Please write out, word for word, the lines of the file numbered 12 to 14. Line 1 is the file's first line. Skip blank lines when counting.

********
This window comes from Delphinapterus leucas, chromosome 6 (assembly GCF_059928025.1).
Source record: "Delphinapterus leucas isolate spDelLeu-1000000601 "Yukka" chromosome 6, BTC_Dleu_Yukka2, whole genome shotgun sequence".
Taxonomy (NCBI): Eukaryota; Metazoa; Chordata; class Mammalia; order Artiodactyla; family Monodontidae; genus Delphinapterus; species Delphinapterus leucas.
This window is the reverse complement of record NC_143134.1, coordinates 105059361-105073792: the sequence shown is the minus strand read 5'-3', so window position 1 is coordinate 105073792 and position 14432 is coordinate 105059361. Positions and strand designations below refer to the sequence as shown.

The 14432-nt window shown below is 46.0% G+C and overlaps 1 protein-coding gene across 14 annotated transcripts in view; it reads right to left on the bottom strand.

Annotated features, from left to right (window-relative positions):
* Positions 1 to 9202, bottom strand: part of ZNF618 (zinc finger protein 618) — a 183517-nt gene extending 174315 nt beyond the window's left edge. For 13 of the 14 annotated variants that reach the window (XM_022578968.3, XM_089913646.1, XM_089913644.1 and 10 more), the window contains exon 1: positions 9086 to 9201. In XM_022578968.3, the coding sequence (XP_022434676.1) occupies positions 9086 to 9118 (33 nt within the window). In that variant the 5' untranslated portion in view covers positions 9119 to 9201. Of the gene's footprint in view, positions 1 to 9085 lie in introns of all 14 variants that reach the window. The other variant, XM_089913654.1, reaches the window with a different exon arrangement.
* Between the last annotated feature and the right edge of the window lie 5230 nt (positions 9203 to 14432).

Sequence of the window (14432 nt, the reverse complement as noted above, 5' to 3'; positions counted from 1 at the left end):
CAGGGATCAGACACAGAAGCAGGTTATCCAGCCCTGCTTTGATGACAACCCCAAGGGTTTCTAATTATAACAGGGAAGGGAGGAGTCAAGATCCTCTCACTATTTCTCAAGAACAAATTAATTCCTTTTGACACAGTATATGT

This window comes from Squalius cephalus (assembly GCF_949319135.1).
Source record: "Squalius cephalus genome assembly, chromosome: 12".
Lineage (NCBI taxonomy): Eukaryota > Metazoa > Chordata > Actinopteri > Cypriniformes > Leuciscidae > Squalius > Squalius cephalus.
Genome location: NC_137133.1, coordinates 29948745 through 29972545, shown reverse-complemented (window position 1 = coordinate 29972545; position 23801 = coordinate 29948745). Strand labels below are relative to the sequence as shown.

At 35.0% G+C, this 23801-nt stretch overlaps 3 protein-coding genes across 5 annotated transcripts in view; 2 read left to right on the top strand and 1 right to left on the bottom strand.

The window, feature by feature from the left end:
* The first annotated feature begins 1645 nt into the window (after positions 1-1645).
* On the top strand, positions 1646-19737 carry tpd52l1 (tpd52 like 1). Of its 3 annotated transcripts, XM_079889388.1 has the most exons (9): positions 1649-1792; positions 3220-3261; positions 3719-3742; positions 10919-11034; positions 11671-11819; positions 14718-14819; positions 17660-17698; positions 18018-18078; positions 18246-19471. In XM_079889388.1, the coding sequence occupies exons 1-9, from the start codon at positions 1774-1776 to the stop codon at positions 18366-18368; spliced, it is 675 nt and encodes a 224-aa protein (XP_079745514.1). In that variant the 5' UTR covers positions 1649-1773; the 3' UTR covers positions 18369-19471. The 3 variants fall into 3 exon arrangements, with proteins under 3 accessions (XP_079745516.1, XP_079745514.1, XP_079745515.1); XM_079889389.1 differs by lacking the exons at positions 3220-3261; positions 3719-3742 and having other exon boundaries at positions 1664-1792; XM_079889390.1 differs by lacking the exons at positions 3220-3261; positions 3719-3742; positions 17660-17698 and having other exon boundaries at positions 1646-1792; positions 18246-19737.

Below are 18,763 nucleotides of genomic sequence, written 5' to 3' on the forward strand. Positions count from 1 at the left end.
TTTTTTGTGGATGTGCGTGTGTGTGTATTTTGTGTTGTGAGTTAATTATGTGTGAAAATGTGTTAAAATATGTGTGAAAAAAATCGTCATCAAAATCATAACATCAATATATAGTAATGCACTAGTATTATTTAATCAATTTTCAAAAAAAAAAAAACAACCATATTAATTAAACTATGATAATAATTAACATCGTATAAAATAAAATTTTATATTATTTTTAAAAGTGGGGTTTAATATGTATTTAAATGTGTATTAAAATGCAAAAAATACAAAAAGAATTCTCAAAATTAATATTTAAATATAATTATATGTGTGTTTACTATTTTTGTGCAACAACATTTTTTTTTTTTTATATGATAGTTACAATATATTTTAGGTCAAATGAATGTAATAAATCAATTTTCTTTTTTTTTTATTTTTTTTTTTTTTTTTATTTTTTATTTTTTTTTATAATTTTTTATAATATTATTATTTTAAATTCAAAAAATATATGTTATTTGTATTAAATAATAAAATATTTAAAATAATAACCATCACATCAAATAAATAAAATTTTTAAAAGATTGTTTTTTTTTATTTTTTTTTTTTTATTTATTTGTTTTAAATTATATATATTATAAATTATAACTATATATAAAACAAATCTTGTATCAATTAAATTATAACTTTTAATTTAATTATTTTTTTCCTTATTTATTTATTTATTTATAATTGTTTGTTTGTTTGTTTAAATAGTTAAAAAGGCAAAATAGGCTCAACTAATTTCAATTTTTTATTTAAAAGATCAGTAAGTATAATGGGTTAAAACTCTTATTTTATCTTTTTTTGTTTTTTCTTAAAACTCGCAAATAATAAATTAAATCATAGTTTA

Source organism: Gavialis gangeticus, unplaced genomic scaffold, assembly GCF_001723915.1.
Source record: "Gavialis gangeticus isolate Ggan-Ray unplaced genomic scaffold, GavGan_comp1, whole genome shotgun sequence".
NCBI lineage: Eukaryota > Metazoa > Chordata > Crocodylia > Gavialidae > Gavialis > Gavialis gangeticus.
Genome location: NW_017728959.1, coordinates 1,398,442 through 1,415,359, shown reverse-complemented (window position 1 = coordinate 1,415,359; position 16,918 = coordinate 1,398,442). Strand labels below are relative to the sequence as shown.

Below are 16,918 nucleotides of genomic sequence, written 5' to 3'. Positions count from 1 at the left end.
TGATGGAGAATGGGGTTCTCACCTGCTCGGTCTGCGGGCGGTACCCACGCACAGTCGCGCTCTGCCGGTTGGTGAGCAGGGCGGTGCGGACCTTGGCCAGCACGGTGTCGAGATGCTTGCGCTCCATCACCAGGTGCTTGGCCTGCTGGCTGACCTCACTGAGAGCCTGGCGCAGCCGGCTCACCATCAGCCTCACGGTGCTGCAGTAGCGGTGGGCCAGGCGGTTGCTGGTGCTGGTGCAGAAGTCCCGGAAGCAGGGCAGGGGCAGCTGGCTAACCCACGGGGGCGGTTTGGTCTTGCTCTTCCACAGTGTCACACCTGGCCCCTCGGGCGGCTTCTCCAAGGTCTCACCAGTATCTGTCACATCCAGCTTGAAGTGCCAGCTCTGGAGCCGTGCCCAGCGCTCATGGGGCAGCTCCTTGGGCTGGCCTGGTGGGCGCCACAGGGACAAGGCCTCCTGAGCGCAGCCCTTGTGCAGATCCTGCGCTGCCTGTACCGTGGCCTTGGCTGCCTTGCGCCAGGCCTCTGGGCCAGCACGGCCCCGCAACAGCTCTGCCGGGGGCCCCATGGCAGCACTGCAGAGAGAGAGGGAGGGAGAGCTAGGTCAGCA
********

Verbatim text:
Source record: "Squalius cephalus genome assembly, chromosome: 12".
Lineage (NCBI taxonomy): Eukaryota > Metazoa > Chordata > Actinopteri > Cypriniformes > Leuciscidae > Squalius > Squalius cephalus.
Genome location: NC_137133.1, coordinates 29948745 through 29972545, shown reverse-complemented (window position 1 = coordinate 29972545; position 23801 = coordinate 29948745). Strand labels below are relative to the sequence as shown.